Happy to announce the next phase in the evolution of New Things Under the Sun: newthingsunderthesun.com !
The mission of New Things Under the Sun (.com) is to convey, in an accessible way, “what academia knows* about innovation.” It’s a living literature review that synthesizes research about innovation and presents it in a format accessible to non-specialists.
(“Knows” has an asterisk because knowledge in academia is inherently contested and provisional, and because you’re only ever going to get a limited perspective on it from the website. Nonetheless - it’s useful stuff!)
The core idea of the site is a large set of modular, dynamic, “claim” articles. These are essentially what you’ve been receiving in your inbox as a subscriber to the newsletter. Each of these articles tries to present evidence from a curated set of papers in service of a specific narrow claim. I view these articles as breaking down the kind of topic that would normally comprise a large literature review into small modular chunks. I’ve adapted nearly all of the newsletter back catalog to be claim articles for the site.
These articles are dynamic and updateable. One of the biggest problems I had with the substack newsletter was that after I wrote articles, new research related to the topic would come out, or I would learn I had missed something. I could go back and update the newsletters with new content, but only if I was willing to overwrite earlier versions. That didn’t seem like a good long-run solution. The website, in contrast, is built on the pubpub platform, which makes it easy to update articles while publicly archiving earlier versions.
Going forward, I expect a portion of my efforts will be spent keeping the existing articles relatively current by adding content related to new articles, or removing articles when they are superceded by new and better methods or data. As a subscriber to the newsletter, you’ll get emails when these updates are issued.
For an example of how this is going to work, you can check out the updated version of the substack post “How important are knowledge spillovers?” The original post covered three studies that used three different methods to argue knowledge spillovers are quite important, not just in theory, but also in practice. The updated version of this article adds a fourth and complementary study, Myers and Lanahan (2021). You can read the entire updated post here or jump straight to coverage of that new study here.
Providing wider context
While every claim article can stand alone and be read in its own right, I also want them to add up to something greater than the sum of their parts. The idea is that a big synthesis of academic literature is easier to digest in many smaller discrete chunks, in the same way it’s easy to binge eight 30-minute episodes of television, but it feels like an enormous undertaking to watch a four hour movie.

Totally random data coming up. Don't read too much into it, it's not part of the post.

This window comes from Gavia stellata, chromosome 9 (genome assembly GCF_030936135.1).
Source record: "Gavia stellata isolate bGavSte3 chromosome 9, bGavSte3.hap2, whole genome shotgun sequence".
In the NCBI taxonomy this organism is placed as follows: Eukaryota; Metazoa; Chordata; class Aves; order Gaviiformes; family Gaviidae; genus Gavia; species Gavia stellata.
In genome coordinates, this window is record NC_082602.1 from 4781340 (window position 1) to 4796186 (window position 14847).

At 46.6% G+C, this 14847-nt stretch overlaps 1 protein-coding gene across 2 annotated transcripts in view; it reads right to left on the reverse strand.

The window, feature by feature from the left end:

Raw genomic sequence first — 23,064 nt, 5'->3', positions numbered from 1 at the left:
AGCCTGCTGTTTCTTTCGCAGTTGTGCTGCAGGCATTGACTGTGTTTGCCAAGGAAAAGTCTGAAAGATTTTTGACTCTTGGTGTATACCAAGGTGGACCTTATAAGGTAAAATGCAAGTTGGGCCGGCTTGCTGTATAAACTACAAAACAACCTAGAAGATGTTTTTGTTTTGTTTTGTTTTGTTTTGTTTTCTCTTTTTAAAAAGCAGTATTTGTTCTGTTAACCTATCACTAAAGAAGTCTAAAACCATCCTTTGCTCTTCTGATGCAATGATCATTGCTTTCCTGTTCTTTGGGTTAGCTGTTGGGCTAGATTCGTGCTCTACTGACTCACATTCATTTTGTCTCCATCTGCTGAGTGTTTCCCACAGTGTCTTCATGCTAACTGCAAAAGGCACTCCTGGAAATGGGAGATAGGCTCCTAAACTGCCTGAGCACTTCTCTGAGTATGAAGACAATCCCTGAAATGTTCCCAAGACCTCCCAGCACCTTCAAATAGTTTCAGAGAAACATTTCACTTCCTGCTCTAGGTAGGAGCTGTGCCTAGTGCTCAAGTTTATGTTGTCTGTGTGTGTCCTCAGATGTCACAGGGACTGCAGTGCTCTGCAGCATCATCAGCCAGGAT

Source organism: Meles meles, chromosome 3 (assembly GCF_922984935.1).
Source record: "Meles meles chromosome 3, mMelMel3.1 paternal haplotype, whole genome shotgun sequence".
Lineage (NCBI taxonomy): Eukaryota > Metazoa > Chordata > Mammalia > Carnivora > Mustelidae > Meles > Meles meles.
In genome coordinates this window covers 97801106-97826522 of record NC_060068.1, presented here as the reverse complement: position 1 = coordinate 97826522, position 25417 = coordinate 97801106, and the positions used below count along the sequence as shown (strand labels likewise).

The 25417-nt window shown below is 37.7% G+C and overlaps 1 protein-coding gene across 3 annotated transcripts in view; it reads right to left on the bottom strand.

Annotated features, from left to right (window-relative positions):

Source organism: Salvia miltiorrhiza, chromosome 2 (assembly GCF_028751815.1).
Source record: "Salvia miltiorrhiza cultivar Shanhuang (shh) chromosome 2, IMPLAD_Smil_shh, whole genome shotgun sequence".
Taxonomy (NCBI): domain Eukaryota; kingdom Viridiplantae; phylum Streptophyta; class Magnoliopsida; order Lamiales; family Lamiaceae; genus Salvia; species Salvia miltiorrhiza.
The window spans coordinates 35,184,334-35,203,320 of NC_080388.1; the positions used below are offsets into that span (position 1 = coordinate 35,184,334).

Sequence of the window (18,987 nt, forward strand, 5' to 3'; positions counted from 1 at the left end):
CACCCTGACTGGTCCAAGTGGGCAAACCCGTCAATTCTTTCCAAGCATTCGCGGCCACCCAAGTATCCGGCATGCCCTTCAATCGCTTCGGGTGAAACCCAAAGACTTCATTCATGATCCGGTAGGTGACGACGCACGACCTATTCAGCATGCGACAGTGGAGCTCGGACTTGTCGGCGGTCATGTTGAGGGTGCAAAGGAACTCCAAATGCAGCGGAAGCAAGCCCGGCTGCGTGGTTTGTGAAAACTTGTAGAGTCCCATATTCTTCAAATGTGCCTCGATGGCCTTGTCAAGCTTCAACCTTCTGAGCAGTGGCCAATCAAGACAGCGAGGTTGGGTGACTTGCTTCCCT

I’ve provided two ways of connecting up these individual claim articles into something bigger. First, every article either references or is referenced by another article on the site (usually both). At the bottom of each article, I’ve pulled together a list of the articles that are cited, or which cite the article, as well as thematically related ones. It’s my hope that this creates the opportunity to go down long rabbit holes if you’re so inclined (there are currently 39 claim articles that collectively add up to ~75,000 words).
Second, the website adds a second tier of article, which I’m calling “arguments.” These are kind of like traditional literature review articles, except that instead of discussing individual studies in a few sentences, they discuss individual claim articles in a few sentences. That lets them operate as efficient high level maps of the academic terrain.
Today the first such argument article is up, titled “How to accelerate technological progress.” It’s just 2200 words, but it briefly covers the content in 22 different claim articles, which are themselves about 2,000 words apiece. Another such article will be rolling out soon.
This project began as something I did in my spare time, until November 2021, when Emergent Ventures generously took a chance and gave me a grant that let me spend 25% of my work time on this project. Going forward, I am working with an organization that will provide funding for me to work on it closer to 50% of my time, while keeping the site free. I’ll have more to say on that when everything is finalized.
The substack newsletter will still come out roughly every two weeks or so and remains the best way to keep up to speed on what’s new. The main change is that it will now point you to new content on the website. Most of the time, I plan to work on writing new claim articles, which the newsletter will point you to, so in that sense things will remain the same. Sometimes though, the newsletter will instead point to updates of existing articles, or it will point to new argument articles, which map out the content on the site. I expect there’ll be a bit more of that in the short term, as I work through a backlog of updates that I put off doing until the site was up.
To close, I want to thank everyone who has subscribed to this newsletter, reached out to let me know they enjoy it, or publicly recommended the newsletter. The newsletter project began in November 2019 with about 100 followers, and has grown since then to 3,663 (and most posts get significantly more reads than even that).
I’m incredibly lucky to have the opportunity to do this semi-professionally, and that’s not something I take for granted. Thank you.